She’s been on the verge of having a breakout game for a couple of weeks and all it took was a game where she got a really good run in the midfield to do it. A lot of what she’s displayed up forward with her leading patterns, disposal skills and footy IQ shined in the midfield as well, making really good runs around stoppages to get in the best positions, and could then get the ball to outside runners or kick it forward.. She still had her stints up forward as well, getting a goal for her efforts, showing that she’s got that capability of a midfield/forward split going forward.

#2 Reese Sutton (Calder Cannons)

In a similar sense to Manfre she’s been on the verge of a breakout game for a couple of weeks, and with increased midfield time she took it with both hands, her footy IQ on display around stoppages where she does well to put herself where the ball is going to be. Her kicking is a real delight, finding the better options more often than not with well weighted kicks.

#3 Emelia Yassir (Calder Cannons)

Super impressive through the midfield all day, with her burst of speed in particular looking good coming out of stoppages or contests, always followed by a quality kick forward or handball to an outside team mate. Once again was impressed by her two-way running, where she’d be involved in the forwardline, and then pop up in the backline a minute later when Gippsland got a turn over.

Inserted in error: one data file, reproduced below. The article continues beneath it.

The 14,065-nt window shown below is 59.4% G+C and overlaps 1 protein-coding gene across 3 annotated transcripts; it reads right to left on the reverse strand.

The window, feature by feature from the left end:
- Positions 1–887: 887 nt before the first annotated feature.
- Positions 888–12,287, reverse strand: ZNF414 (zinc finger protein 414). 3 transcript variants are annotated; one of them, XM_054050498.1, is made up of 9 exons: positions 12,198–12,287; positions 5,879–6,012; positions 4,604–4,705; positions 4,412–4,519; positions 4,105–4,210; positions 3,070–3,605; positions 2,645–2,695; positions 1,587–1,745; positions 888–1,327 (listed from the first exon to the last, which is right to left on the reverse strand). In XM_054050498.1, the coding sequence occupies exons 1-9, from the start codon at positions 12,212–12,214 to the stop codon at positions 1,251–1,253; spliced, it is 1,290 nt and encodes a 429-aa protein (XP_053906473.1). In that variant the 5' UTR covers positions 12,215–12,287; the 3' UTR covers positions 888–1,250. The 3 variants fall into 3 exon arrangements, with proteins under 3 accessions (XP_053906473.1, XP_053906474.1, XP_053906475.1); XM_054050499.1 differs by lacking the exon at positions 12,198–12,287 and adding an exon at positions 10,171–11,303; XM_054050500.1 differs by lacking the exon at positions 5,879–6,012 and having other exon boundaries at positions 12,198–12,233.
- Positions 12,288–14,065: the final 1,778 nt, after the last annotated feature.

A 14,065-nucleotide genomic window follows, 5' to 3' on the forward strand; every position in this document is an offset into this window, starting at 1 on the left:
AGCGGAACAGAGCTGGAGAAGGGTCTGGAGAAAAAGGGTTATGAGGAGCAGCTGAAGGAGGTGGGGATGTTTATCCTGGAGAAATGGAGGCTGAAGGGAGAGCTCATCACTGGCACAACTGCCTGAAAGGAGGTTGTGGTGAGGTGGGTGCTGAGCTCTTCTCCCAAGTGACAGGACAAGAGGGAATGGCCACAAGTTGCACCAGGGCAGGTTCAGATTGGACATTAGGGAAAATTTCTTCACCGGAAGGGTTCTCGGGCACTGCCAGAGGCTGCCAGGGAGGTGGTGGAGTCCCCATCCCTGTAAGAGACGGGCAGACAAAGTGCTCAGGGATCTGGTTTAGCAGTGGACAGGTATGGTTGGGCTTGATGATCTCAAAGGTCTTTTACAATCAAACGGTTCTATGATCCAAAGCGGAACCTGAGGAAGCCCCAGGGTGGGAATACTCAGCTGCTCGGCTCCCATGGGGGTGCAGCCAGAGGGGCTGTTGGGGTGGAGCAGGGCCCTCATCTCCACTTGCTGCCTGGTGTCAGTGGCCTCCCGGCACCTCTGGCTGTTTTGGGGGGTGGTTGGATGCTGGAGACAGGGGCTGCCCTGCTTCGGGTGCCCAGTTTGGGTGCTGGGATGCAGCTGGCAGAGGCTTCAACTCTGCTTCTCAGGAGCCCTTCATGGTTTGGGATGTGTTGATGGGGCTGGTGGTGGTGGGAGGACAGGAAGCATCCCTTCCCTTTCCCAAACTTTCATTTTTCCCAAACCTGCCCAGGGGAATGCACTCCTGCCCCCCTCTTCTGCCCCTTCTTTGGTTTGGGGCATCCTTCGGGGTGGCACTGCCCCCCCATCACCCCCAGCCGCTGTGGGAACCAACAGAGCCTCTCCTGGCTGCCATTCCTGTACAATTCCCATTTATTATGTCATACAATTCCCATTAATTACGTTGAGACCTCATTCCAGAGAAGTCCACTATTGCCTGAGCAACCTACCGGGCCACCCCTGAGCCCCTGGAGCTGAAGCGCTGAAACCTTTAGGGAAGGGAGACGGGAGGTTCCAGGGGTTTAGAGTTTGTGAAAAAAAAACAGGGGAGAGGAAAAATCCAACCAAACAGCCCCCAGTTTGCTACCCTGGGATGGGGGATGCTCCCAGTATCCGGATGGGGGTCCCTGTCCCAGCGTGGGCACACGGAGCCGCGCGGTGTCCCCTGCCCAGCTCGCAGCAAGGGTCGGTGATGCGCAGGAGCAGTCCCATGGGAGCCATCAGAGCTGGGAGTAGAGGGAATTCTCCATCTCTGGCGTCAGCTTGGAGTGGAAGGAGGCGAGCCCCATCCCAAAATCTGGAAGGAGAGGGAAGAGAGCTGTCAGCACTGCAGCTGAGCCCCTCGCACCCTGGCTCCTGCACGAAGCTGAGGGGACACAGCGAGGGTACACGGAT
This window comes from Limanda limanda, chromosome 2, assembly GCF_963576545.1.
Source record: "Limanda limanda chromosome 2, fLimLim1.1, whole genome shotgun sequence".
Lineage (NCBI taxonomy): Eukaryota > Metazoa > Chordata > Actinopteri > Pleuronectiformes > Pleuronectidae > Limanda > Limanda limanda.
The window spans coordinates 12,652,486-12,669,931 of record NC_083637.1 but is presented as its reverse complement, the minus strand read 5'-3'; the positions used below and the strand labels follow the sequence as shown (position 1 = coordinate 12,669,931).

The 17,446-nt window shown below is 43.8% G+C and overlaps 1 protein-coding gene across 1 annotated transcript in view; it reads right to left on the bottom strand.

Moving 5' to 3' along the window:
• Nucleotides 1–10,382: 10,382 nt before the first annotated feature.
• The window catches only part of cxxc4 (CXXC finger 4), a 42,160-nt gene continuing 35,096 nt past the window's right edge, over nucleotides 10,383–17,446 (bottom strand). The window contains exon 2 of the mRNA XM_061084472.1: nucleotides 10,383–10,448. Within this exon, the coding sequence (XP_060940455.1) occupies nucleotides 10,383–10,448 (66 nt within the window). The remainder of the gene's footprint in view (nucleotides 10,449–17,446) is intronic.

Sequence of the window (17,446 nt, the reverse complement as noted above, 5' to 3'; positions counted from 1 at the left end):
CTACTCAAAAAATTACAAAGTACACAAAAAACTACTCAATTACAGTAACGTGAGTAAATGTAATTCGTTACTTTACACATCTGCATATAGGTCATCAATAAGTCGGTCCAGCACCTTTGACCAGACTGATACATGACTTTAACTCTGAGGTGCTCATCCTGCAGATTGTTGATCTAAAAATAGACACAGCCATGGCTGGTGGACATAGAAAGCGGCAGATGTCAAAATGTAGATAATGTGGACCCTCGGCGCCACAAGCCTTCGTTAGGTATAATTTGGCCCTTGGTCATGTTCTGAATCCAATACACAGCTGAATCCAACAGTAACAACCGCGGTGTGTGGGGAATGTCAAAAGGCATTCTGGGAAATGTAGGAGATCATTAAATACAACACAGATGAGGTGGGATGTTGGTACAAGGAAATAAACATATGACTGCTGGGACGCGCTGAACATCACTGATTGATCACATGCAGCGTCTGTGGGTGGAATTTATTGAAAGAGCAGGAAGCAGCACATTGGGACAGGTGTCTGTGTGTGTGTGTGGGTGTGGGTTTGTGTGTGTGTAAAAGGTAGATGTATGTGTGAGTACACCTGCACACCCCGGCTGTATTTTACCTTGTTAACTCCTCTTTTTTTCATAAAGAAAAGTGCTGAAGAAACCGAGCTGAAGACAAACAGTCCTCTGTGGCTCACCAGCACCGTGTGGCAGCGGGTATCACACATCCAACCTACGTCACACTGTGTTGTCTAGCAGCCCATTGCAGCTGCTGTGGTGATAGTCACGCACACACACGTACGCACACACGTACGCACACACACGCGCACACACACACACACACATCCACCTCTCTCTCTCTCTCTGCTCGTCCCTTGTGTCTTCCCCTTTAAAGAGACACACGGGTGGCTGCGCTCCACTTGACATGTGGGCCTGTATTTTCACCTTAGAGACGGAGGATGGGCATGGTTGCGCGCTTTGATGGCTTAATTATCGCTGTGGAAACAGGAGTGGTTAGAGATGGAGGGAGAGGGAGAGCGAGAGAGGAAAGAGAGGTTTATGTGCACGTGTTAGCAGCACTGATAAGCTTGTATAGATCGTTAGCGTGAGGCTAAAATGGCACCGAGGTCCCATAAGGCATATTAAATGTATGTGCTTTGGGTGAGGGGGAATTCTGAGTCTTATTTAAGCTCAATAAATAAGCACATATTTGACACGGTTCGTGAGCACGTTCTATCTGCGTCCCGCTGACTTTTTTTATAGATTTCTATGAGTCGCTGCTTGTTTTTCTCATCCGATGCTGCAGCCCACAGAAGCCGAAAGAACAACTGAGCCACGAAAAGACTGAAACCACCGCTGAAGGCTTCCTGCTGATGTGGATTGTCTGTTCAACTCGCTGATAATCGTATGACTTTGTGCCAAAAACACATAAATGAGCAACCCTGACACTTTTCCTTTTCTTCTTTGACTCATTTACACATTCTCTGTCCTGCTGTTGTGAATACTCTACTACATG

#5 Yasmin Duursma (Gippsland Power)

Looking at her play a game, and she just understands it at a really high level. Despite not racking up huge numbers she has really good moments throughout the game where her game sense and footy IQ are on display with her positioning or runs she’s making, especially when reading the ball off of the rucks hands. Her disposal skills under pressure were also really impressive, and contributed to some really good passages for Gippsland

#1 Sunday Brisbane (Gippsland Power)

Really crafty midfielder, who despite her size isn’t afraid to get involved  in the contested side of the game, and that relentless attack on the ball is really advantageous for Gippsland, especially with her handballing being at a good level, even with Calder tightening up on her later on.

OTHERS:

Gippsland had a few admirable performers despite the loss, with Courtney Fletcher winning quite a bit of ball around the ground. Tall duo Matilda Van Berkel and Grace Matser were solid in defense and the Ruck respectively and Grace McRae still impacted well despite having a quieter game than usual. The Cannons had plenty of others that performed their role well, Zali Friswell again being a good ball winner and contributor in other areas around the ground, bottom-ager Abbey McDonald continues to work into her role as rebounding defender really well, and winger Mia Briedis was winning it plenty.